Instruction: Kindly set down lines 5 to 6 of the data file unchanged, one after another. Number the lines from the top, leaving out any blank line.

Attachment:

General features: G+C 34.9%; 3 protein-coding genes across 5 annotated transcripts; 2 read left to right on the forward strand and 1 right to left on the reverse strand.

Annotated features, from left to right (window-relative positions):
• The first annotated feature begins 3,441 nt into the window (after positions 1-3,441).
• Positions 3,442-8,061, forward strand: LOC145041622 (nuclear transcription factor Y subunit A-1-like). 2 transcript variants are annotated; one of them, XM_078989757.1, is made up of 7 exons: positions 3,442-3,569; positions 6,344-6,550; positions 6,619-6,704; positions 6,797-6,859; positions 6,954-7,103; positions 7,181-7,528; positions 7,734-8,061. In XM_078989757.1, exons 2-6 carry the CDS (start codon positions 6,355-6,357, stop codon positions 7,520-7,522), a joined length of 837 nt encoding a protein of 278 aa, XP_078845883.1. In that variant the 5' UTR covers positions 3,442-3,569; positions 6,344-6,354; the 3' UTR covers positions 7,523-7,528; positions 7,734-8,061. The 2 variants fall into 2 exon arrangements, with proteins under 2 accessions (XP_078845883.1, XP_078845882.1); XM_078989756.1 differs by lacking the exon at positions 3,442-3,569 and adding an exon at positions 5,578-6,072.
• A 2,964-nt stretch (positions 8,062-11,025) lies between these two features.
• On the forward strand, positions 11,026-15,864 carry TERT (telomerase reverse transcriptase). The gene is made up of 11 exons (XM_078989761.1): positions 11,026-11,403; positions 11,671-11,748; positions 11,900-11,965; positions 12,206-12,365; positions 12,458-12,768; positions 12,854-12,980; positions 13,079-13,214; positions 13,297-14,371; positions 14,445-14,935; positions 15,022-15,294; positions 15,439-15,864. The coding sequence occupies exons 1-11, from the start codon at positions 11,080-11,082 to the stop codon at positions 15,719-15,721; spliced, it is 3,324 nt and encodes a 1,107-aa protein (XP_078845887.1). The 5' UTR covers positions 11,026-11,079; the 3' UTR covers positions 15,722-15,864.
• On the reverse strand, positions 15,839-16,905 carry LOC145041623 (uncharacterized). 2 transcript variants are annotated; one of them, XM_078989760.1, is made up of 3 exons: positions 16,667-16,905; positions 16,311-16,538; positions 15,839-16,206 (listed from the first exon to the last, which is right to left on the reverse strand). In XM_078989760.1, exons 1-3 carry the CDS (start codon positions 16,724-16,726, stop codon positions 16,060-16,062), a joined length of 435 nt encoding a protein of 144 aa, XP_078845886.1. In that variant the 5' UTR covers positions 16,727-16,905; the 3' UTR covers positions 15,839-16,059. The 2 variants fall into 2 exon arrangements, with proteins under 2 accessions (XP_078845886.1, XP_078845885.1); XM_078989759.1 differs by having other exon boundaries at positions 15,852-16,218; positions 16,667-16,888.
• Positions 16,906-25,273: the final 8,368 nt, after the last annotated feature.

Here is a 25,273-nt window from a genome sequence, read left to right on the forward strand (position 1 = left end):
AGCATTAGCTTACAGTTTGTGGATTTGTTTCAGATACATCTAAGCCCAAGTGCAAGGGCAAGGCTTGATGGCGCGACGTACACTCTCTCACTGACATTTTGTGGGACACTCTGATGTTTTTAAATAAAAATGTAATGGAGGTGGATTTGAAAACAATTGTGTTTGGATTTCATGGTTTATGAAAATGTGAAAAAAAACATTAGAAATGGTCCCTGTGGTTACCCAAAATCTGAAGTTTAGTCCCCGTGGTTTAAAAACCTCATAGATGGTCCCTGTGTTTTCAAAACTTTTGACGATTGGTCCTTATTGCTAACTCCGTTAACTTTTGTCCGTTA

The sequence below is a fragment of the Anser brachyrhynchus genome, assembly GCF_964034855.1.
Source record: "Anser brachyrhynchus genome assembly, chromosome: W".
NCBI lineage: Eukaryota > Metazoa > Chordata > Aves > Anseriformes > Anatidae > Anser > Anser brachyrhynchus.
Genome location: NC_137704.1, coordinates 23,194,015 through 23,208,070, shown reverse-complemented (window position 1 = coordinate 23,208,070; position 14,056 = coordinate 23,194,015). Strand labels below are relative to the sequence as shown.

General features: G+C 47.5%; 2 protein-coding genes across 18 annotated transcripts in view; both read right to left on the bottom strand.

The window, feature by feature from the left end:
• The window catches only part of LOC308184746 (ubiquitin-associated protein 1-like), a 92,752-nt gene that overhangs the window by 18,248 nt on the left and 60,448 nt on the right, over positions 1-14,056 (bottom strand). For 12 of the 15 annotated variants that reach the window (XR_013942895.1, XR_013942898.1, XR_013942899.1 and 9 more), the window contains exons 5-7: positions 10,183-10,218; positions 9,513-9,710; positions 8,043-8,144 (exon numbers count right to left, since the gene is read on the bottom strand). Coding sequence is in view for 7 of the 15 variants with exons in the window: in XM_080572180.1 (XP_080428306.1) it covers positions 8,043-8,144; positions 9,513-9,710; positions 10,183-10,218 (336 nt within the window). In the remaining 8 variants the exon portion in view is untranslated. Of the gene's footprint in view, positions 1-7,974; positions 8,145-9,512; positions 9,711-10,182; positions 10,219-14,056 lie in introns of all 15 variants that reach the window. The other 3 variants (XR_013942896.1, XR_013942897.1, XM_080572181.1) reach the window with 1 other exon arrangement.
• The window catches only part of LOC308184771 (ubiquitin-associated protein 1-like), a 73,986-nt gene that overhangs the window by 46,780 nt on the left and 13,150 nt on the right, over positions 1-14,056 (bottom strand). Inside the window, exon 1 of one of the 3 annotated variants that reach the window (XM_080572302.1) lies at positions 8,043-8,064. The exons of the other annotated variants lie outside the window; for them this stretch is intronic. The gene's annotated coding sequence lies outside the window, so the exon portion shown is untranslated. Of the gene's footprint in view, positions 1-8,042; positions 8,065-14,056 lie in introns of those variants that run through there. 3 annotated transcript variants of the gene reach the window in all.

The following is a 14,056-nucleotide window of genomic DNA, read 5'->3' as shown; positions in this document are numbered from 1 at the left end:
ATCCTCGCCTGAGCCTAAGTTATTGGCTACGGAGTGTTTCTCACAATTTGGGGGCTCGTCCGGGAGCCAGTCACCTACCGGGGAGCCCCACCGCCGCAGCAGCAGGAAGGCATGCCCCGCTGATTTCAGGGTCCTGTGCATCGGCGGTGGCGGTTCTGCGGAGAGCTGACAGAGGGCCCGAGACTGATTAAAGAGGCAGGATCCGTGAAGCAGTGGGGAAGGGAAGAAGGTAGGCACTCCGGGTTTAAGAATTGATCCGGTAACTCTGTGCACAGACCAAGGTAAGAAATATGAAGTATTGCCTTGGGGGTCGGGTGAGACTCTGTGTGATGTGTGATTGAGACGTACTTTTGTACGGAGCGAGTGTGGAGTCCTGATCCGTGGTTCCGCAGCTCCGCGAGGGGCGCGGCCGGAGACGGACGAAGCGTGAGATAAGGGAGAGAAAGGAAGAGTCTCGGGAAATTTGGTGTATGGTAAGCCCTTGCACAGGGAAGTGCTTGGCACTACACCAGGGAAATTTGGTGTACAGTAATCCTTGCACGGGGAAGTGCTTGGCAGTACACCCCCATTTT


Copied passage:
• A 2,964-nt stretch (positions 8,062-11,025) lies between these two features.
• On the forward strand, positions 11,026-15,864 carry TERT (telomerase reverse transcriptase). The gene is made up of 11 exons (XM_078989761.1): positions 11,026-11,403; positions 11,671-11,748; positions 11,900-11,965; positions 12,206-12,365; positions 12,458-12,768; positions 12,854-12,980; positions 13,079-13,214; positions 13,297-14,371; positions 14,445-14,935; positions 15,022-15,294; positions 15,439-15,864. The coding sequence occupies exons 1-11, from the start codon at positions 11,080-11,082 to the stop codon at positions 15,719-15,721; spliced, it is 3,324 nt and encodes a 1,107-aa protein (XP_078845887.1). The 5' UTR covers positions 11,026-11,079; the 3' UTR covers positions 15,722-15,864.